Research In Motion Ltd.: sigh.
The BlackBerry maker has taken another big step toward irrelevancy, with its latest quarterly financial report. It wasn’t that long ago that the company at least had the cachet of a big-dollar takeover target, with observers mulling what the company would be worth to some well-heeled, cash-rich acquirer like Microsoft Corp.
Now, even that cachet is fading. Today, a sale is seen as nothing more than a good way to put this struggling company out of its misery.
With RIM’s share price down 19 per cent on Friday morning, to its lowest level in about nine years, the focus has shifted to whether the company can survive. An increasing number of analysts are throwing in the towel.
Following the release of RIM’s results on Thursday evening, Jefferies’ Peter Misek maintained an “underperform” recommendation on the stock but cut his target price in half, to just $5 (U.S.) from $10. Societe Generale’s Andy Perkins cut his recommendation on the stock to “sell” from “hold.” And CIBC World Market’s Todd Coupland – most recently a rare supporter of RIM, with an “sector outperform” recommendation and a price target of $20 – has now done a 180: His new recommendation is “sector underperform” with a price target of $8.
The downward shift follows quarterly results that managed to disappoint even ultra-low expectations. RIM reported a loss of 37 cents a share in the first quarter, after excluding some one-time items, which is about five-times worse than what analysts had been expecting.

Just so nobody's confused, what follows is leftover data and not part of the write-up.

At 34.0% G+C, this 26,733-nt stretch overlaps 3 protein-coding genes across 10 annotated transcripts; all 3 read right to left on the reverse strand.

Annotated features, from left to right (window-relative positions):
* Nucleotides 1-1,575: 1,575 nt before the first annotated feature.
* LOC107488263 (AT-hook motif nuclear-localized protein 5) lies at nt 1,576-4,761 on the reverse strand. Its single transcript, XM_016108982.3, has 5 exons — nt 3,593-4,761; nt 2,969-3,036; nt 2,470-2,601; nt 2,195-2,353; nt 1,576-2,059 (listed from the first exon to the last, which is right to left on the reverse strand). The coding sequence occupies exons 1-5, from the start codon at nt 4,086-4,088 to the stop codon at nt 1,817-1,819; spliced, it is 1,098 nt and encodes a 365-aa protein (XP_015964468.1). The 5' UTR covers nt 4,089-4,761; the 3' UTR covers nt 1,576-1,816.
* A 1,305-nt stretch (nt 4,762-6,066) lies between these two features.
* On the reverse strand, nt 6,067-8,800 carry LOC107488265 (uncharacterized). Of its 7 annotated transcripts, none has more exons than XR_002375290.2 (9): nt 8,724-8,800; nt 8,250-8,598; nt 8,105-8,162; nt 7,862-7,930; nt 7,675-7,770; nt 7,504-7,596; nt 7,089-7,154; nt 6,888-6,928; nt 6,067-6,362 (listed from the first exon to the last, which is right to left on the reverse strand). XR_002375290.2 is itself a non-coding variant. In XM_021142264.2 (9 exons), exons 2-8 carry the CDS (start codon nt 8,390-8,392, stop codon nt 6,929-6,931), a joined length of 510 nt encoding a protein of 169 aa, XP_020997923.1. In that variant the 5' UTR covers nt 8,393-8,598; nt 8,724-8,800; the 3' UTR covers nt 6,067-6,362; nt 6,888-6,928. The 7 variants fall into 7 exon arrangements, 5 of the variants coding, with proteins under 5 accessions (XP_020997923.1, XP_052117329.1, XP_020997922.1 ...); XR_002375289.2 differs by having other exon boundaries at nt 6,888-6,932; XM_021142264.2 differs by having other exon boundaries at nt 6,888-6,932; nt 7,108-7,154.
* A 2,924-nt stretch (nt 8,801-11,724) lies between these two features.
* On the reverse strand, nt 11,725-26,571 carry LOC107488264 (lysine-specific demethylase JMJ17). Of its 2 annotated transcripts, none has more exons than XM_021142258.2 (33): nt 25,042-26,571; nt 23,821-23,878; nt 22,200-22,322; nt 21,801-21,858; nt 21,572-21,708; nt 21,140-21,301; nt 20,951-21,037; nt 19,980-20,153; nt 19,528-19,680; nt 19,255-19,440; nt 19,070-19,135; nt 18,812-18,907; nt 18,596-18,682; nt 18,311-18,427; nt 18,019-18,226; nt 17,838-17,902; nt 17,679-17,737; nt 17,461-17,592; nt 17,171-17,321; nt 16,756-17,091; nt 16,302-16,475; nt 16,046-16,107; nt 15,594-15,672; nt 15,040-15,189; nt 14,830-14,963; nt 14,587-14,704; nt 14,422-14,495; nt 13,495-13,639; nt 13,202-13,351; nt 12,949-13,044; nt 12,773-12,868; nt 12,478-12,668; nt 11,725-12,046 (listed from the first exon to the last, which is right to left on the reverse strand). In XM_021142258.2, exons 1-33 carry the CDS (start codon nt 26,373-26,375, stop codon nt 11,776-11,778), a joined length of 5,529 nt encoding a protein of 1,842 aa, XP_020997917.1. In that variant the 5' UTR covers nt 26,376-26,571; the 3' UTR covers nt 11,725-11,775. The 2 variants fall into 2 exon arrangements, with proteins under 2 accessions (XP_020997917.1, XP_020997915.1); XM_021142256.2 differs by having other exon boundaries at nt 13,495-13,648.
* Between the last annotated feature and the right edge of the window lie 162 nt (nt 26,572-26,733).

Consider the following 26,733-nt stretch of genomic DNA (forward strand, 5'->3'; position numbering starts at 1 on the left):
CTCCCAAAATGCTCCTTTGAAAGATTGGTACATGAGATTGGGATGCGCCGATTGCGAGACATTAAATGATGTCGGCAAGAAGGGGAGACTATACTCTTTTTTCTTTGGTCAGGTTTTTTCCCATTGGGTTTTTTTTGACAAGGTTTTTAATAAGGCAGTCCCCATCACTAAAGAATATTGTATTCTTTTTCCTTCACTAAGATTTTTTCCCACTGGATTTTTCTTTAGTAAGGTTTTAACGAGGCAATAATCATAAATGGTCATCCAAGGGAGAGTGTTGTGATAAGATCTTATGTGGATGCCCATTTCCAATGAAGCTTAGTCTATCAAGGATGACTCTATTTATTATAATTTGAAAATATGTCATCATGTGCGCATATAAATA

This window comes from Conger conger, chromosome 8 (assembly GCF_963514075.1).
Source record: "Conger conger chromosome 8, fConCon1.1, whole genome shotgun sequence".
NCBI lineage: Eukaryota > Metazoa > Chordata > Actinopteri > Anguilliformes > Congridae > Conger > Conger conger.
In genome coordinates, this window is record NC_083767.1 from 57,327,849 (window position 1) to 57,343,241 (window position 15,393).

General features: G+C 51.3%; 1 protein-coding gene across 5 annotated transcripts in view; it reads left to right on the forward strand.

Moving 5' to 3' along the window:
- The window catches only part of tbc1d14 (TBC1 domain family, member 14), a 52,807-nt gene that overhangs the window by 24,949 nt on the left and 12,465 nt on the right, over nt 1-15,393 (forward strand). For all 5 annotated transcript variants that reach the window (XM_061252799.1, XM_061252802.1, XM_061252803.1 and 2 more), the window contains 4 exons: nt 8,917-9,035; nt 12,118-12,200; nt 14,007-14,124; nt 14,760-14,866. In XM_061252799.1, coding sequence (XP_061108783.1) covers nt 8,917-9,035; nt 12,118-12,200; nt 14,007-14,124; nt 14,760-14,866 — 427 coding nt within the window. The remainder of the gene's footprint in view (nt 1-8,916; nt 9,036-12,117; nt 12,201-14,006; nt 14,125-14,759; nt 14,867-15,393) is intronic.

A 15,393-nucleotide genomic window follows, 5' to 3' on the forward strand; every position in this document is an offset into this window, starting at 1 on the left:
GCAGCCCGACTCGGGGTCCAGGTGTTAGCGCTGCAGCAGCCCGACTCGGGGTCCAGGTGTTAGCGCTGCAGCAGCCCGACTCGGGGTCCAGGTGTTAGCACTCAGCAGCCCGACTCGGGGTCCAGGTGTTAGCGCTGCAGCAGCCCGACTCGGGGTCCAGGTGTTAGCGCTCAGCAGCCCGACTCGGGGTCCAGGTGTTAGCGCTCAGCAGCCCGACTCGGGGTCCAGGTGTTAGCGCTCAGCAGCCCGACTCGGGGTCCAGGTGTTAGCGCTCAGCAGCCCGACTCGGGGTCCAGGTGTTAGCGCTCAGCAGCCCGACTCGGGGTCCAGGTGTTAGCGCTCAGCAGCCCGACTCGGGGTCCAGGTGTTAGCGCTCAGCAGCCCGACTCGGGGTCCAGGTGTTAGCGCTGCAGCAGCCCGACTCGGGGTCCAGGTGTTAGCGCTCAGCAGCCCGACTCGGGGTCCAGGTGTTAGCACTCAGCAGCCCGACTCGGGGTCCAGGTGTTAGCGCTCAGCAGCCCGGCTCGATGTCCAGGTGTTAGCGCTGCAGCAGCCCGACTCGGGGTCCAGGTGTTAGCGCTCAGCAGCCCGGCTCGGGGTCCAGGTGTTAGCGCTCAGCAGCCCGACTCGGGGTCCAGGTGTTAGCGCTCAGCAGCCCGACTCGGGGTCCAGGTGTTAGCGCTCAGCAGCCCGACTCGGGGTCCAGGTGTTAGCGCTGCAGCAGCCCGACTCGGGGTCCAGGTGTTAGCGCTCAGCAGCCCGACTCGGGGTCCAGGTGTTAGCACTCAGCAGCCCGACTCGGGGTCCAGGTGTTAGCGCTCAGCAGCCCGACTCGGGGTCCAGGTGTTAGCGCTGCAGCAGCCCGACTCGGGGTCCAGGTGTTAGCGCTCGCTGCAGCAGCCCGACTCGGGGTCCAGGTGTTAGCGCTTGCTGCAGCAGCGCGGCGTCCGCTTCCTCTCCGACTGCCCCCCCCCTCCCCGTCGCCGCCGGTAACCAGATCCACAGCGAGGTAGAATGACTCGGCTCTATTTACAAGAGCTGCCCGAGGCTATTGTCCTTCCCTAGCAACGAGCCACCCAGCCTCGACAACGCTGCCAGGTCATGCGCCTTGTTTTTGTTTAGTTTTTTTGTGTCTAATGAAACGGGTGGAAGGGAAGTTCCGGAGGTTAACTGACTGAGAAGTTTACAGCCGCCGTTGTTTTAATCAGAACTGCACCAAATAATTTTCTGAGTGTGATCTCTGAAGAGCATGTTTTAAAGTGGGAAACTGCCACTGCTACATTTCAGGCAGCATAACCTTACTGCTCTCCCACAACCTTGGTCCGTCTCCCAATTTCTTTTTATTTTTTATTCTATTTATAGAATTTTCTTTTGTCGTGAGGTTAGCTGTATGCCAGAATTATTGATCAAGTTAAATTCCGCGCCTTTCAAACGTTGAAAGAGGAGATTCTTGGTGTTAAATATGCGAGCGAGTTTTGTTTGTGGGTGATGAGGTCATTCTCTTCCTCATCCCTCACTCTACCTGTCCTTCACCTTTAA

The underlying business of moving smartphones is simply deteriorating at a brisker pace than anyone had expected. RIM’s sales fell a remarkable 43 per cent over last year, missing expectations. And while some observers had believed that its upcoming BlackBerry 10 might provide a rebound in its fortunes, Thursday’s quarterly release came with news that the release is being delayed until the first quarter of next year.
To be sure, observers are still talking about sale prospects – but they don’t come with much excitement. According to Michael Walkley at Cannaccord Genuity, the BlackBerry 10 delay increases the likelihood of a sale. But it’s clear that with RIM’s sliding share price investors are hardly enticed by such a prospect. The company’s market capitalization is below $4-billion now – pocket change for companies like Microsoft or International Business Machines Corp. – which is less than half its level at the start of the year and a tenth the level just 18 months ago.
Steven Li, an analyst at Raymond James, is now valuing the stock as a takeover, but pegs the price at just $9 after factoring in patents and licenses, network operations centres and cash – and then applying a 50 per cent discount.
“If the money-losing hardware business could be shut down, RIM could surface $16+/share in value including its lucrative Services business,” he said in a note. “Without a sale, we expect the deteriorating fundamentals to continue to erode value.”